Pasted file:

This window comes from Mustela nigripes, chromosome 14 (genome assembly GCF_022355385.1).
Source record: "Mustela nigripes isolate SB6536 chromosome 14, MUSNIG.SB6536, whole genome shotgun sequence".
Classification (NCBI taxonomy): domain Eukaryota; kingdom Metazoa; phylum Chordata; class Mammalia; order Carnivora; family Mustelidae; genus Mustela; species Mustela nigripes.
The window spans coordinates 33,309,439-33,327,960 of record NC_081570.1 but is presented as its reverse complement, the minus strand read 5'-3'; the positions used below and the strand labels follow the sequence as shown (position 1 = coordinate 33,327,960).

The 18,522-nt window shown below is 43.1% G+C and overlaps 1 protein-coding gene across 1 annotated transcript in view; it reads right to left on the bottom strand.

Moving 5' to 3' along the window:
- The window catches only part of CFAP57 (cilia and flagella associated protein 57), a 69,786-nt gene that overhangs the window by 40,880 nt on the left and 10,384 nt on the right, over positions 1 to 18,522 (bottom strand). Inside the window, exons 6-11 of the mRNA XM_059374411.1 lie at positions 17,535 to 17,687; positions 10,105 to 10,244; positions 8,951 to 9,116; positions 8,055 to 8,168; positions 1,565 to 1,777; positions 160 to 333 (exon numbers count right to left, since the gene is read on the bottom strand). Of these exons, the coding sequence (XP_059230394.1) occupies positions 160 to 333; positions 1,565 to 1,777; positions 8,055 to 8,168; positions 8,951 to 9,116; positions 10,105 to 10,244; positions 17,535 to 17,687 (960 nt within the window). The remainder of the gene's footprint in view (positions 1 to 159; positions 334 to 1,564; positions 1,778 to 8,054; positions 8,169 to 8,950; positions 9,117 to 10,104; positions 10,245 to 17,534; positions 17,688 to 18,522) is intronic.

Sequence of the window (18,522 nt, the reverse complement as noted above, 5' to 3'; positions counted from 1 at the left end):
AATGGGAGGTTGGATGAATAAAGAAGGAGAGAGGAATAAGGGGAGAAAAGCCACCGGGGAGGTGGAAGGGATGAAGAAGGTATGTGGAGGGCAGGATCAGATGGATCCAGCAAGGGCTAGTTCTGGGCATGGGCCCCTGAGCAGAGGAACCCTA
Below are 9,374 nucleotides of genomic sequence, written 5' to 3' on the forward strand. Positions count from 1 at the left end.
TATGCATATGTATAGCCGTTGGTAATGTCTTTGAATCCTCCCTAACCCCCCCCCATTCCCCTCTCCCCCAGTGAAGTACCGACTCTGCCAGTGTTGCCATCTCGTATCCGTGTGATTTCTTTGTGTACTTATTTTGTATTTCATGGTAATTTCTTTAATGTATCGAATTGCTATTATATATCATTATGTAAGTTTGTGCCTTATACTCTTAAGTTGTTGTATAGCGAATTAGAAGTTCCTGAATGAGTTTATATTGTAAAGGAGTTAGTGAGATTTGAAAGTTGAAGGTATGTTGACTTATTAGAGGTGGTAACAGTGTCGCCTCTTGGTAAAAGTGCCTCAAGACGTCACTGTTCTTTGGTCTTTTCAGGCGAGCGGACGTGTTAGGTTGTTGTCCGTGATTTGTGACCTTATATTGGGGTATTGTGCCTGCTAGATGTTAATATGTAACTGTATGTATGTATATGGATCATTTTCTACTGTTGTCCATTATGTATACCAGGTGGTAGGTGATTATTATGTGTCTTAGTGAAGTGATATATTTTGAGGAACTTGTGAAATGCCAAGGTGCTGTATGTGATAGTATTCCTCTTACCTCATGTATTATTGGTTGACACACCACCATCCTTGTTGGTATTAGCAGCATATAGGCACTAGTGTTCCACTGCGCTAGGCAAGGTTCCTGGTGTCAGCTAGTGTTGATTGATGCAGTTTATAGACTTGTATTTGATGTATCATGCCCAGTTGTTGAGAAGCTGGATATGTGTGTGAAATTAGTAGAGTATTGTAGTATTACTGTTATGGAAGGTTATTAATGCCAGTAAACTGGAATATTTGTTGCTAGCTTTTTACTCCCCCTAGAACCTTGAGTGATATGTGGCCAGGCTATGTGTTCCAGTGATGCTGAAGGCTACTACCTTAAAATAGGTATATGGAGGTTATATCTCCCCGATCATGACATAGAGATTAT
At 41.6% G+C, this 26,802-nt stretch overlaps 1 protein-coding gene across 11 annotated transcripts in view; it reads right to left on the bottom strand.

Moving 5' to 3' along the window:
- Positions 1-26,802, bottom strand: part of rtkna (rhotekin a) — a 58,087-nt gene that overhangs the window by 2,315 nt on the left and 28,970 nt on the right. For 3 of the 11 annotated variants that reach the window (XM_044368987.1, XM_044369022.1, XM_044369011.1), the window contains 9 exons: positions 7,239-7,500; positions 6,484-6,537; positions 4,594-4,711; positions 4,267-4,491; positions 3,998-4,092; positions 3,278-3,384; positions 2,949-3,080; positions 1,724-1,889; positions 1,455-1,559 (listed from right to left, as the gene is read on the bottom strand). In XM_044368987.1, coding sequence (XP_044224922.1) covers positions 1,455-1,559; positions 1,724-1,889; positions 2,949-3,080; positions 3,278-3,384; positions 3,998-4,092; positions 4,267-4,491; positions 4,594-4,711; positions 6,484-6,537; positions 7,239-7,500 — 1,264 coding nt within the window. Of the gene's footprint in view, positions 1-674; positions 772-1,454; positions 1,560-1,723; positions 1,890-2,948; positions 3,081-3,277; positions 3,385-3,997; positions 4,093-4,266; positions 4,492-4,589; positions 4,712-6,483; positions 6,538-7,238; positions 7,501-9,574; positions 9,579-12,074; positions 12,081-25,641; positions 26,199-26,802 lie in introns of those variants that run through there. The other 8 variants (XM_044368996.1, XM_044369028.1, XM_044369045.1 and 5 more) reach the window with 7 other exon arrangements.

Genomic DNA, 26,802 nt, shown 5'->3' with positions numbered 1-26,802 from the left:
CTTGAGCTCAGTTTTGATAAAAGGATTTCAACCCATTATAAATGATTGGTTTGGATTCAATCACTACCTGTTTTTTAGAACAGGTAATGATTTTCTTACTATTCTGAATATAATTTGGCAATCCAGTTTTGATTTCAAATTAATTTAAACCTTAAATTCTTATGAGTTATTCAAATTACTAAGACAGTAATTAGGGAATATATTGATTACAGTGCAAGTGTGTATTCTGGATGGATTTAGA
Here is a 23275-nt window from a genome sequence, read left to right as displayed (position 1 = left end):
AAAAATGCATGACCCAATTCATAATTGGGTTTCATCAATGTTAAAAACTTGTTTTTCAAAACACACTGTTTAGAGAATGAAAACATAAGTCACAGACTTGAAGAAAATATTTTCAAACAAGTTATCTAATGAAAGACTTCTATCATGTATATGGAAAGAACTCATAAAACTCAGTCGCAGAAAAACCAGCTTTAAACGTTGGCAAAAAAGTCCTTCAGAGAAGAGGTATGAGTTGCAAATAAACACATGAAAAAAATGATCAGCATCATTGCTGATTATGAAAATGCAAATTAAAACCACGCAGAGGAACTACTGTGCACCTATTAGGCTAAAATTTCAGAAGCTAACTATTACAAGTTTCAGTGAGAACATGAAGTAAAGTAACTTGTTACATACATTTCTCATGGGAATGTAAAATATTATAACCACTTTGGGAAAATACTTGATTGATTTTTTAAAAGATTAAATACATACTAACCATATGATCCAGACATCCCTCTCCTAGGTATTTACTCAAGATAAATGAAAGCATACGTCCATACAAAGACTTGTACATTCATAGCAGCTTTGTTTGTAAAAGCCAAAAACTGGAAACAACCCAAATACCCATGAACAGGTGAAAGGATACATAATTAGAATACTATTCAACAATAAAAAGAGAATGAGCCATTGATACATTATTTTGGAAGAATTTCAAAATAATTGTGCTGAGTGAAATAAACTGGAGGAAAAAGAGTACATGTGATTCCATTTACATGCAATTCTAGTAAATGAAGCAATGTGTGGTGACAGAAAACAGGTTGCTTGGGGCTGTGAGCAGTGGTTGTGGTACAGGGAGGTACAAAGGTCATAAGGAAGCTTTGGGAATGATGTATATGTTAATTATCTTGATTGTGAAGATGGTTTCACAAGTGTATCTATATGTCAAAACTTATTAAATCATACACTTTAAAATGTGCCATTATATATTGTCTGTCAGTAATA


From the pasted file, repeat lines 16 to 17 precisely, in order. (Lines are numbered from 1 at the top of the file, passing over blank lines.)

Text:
CTTGAGCTCAGTTTTGATAAAAGGATTTCAACCCATTATAAATGATTGGTTTGGATTCAATCACTACCTGTTTTTTAGAACAGGTAATGATTTTCTTACTATTCTGAATATAATTTGGCAATCCAGTTTTGATTTCAAATTAATTTAAACCTTAAATTCTTATGAGTTATTCAAATTACTAAGACAGTAATTAGGGAATATATTGATTACAGTGCAAGTGTGTATTCTGGATGGATTTAGA
Here is a 23275-nt window from a genome sequence, read left to right as displayed (position 1 = left end):